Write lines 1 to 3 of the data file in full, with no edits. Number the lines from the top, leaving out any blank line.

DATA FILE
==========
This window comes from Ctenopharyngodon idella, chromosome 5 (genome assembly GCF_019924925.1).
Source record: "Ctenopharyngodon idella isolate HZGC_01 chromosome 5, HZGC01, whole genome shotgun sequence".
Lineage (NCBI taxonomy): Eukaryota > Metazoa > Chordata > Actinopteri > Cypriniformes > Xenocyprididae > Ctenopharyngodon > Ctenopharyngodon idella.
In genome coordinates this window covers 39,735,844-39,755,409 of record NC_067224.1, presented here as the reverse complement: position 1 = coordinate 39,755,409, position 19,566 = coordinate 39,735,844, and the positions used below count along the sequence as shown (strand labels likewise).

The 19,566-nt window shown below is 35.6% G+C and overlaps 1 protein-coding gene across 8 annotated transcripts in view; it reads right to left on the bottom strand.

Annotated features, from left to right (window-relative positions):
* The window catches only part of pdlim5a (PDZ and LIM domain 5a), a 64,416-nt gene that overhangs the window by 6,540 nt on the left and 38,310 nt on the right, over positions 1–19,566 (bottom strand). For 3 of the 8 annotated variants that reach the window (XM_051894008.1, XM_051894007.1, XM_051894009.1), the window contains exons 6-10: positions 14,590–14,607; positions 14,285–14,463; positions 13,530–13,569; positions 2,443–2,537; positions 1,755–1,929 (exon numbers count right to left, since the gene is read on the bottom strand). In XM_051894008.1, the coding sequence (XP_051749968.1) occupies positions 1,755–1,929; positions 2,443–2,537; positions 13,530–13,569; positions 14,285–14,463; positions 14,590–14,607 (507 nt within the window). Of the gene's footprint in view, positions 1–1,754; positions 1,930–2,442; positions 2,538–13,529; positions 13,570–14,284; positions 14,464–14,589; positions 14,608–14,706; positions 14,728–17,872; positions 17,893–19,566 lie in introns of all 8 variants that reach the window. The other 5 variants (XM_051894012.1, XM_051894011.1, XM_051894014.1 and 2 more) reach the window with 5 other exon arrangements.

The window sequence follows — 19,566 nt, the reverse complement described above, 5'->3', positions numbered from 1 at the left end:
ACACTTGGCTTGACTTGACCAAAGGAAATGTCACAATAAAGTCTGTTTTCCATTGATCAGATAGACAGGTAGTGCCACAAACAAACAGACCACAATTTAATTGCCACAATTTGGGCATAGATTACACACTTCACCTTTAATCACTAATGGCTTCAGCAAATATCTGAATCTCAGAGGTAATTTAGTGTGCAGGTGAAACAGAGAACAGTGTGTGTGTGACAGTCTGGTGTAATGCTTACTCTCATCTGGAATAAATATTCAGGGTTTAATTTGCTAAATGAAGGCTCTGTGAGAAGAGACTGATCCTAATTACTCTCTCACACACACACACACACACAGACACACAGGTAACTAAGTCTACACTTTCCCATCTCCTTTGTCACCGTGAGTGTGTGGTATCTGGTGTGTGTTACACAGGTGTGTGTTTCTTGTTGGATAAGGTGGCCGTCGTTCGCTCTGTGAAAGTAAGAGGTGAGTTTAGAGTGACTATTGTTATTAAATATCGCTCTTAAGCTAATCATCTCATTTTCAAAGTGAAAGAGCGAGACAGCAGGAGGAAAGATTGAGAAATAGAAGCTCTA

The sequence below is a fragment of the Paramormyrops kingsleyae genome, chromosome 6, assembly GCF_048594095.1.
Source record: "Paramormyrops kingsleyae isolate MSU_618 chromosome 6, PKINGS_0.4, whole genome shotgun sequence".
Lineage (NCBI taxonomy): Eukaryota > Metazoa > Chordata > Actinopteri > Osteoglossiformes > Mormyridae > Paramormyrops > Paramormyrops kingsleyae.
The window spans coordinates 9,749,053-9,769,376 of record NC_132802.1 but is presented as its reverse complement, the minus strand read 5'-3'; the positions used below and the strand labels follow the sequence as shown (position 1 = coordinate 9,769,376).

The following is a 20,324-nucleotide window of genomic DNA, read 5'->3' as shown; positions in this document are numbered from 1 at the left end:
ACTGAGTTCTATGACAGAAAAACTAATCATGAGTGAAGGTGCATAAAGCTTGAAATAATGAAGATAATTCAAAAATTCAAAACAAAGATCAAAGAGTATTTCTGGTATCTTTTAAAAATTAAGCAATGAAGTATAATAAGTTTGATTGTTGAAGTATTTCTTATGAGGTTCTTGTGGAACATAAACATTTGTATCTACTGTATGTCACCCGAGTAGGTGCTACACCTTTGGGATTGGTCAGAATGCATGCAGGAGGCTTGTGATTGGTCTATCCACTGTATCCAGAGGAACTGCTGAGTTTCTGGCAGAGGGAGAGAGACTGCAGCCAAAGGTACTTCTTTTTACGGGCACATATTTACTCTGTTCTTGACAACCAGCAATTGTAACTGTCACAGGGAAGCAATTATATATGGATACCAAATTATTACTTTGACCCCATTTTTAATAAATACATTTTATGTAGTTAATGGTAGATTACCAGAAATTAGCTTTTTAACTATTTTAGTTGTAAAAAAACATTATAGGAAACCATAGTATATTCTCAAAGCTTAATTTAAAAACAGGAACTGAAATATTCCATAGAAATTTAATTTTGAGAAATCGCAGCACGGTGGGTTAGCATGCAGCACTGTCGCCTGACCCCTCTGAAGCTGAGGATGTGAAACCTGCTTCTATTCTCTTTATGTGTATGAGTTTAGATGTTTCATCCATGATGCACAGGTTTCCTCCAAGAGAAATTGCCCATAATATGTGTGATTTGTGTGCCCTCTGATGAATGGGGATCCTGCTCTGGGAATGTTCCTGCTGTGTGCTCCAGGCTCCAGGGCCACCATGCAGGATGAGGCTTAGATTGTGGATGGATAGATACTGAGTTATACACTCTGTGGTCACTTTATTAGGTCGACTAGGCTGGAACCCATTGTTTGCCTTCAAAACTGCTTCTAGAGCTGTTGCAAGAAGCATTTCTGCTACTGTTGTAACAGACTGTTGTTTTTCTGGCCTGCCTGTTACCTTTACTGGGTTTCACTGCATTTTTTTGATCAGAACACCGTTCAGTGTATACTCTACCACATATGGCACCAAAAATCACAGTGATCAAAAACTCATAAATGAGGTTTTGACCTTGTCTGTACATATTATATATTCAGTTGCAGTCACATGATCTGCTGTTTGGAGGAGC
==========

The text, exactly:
This window comes from Ctenopharyngodon idella, chromosome 5 (genome assembly GCF_019924925.1).
Source record: "Ctenopharyngodon idella isolate HZGC_01 chromosome 5, HZGC01, whole genome shotgun sequence".
Lineage (NCBI taxonomy): Eukaryota > Metazoa > Chordata > Actinopteri > Cypriniformes > Xenocyprididae > Ctenopharyngodon > Ctenopharyngodon idella.